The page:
Search Site   
Current News Stories

USDA projects U.S. corn will set new record

University analysis favors ARC option on this year’s corn crop

Monitor: Rust unlikely to hurt Southern soybeans this year

AEM: Large equipment sales down from first half of 2013

Kentucky corn, soybeans get much-needed wet weekend

$6.9M Michigan grant to help push specialty crop bee study

Advice in beekeeping among Illinois farm market activities

Illinois farmer elected to lead U.S. Grains Council into 2015

Missouri universities to study climate impacts on state’s ag

Michigan forestry grants may be interpreted broadly; apply soon

Michigan farmer faces seizure, sale of equipment as nuisance

   
News Articles
Search News  
   
Nature good to Hoosier corn test site until much drier July
 
By ANN HINCH
Associate Editor

WINGATE, Ind. — Of the 45 early-season corn varieties planted in last year’s Farmer’s Independent Research of Seed Technologies (F.I.R.S.T.) trial on Matt Stine’s Wingate farm, Augusta variety A5658GTCBLLC had the highest yield, with 177.1 bushels per acre.
This brand seed also produced a gross income of $1,309 per acre and had a crop moisture content of 19.4 percent. This compares with a yield average for all tested varieties of 146.2, income of $1,084 per acre and moisture of 18.4 percent.

Coming in second for yield in this test was Steyer variety 11004GENSS, with 170.3 bushels and a gross income of $1,263 per acre. Third-yielding was GS Genetics 5H-1005, at 166.4 bushels per acre and an income of $1,214. Moisture content for these were at 18.3 and 23.2 percent, respectively; the GS Genetics variety exceeded the grain moisture limit for this particular test, according to F.I.R.S.T. Test Site Manager Rich Schleuning.

“In a drought year, things we cannot see or know about under the surface will show,” he said. “Rust and some light fusarium ear rot was present. Things in this area looked good until July, with only 0.8 inch of rain for the month.”

This test was harvested on Sept. 27 at 32,600 plants per acre; it and a full-season corn test on the same farm were each planted April 19 at 36,000 seeds per acre. The Montgomery County soil was a silty clay loam, well drained and no-till and non-irrigated, with high P and K and a pH of 6.5. The previous crop was also corn.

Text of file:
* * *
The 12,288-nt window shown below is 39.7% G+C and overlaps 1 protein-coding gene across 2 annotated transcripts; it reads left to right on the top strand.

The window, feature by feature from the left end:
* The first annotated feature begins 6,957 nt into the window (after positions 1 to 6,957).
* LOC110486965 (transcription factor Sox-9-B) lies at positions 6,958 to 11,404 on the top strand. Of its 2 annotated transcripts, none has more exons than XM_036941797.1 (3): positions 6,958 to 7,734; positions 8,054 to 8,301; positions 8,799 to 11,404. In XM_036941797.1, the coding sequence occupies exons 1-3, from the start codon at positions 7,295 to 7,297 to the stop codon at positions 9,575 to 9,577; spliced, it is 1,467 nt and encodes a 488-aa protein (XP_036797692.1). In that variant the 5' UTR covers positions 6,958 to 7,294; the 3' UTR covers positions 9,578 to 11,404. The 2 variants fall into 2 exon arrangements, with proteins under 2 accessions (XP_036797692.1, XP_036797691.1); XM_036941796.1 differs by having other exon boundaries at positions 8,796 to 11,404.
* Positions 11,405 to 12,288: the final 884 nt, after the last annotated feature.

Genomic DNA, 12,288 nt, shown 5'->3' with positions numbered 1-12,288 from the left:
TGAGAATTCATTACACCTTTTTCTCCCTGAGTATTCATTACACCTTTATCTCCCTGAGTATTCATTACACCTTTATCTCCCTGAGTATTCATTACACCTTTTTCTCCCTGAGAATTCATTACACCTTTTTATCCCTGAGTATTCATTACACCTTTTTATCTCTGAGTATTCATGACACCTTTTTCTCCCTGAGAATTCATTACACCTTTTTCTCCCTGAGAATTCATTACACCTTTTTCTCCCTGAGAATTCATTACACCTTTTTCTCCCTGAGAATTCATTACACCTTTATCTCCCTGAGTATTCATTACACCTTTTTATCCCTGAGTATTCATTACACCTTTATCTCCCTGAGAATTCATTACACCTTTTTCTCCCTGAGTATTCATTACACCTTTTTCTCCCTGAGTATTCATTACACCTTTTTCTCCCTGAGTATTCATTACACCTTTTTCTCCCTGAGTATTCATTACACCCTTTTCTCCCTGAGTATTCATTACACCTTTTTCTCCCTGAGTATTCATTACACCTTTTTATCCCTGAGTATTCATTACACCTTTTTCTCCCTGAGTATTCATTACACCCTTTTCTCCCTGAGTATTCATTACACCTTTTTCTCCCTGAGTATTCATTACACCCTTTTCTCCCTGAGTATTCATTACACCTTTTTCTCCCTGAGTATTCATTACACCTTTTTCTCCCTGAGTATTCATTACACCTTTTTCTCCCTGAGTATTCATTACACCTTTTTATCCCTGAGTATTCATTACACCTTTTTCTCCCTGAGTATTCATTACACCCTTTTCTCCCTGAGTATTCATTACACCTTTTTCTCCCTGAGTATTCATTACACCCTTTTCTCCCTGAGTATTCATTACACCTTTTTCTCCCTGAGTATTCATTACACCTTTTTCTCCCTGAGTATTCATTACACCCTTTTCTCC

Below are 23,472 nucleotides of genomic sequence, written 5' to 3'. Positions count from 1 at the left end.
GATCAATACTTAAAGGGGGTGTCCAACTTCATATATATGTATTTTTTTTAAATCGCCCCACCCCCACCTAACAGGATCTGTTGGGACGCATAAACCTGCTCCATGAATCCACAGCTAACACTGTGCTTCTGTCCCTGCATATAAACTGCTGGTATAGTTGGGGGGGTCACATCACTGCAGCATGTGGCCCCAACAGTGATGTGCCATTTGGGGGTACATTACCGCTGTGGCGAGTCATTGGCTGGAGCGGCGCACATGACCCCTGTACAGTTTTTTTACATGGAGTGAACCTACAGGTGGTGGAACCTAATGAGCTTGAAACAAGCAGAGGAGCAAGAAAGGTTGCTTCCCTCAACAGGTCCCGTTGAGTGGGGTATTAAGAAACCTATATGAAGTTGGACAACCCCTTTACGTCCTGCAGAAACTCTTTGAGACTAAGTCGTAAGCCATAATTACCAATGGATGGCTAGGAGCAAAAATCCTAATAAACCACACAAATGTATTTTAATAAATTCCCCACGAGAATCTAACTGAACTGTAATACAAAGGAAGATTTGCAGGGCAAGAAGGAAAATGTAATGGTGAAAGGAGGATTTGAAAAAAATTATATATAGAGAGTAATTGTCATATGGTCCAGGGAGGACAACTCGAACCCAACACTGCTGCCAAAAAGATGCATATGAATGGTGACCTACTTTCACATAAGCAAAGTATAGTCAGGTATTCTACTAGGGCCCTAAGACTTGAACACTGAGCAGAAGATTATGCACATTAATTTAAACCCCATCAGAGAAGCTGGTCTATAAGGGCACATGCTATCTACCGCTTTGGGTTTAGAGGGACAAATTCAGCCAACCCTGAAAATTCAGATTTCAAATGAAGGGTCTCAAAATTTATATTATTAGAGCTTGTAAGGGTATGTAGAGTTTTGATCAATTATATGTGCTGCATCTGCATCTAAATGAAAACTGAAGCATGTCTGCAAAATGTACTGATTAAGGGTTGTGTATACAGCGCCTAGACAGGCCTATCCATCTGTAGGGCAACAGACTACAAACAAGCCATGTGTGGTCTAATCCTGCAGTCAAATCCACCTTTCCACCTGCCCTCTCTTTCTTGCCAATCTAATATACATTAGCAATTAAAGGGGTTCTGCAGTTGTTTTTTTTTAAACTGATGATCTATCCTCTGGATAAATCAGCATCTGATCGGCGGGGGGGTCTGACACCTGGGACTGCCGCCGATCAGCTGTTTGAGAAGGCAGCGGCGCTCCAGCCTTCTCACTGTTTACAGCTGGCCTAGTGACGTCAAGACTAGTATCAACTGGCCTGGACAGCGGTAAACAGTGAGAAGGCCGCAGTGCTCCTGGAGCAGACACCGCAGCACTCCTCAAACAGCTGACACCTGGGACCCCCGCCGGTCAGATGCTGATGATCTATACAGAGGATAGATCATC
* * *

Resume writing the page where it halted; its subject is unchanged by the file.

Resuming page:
In the full-season test, plants were harvested on Sept. 27 at 28,400 per acre. The high yielder of those 63 varieties was Channel 212-09STX, at 166.5 bushels per acre and a gross income of $1,224 per acre.

Coming in second for yield was Ebberts variety 7712VT3P with 159.9 bushels and income of $1,180 per acre. Third was NK Brand N74R-3000GT with 159.5 bushels per acre and a gross income of $1,161 per acre.

The yield average for all varieties in the full-season test was 139.2 bushels per acre, and income average was $1,024. Average crop moisture was 20.7 percent; of the top three, Channel and NK Brand exceeded that.

Schleuning reported for these tests, plant height went from 7-11 feet, and stalk lodging was “very sporadic” across the plot. “This was one of the first locations that had good brace roots,” he added.
Farms to host 2013 F.I.R.S.T. test plots are now being selected. To obtain a corn and/or soybean application, contact General Manager Joe Bruce by email at joe.bruce@firstseedtests.com
Complete corn applications are due by Feb. 15, and soybean applications must be in by March 1.

1/9/2013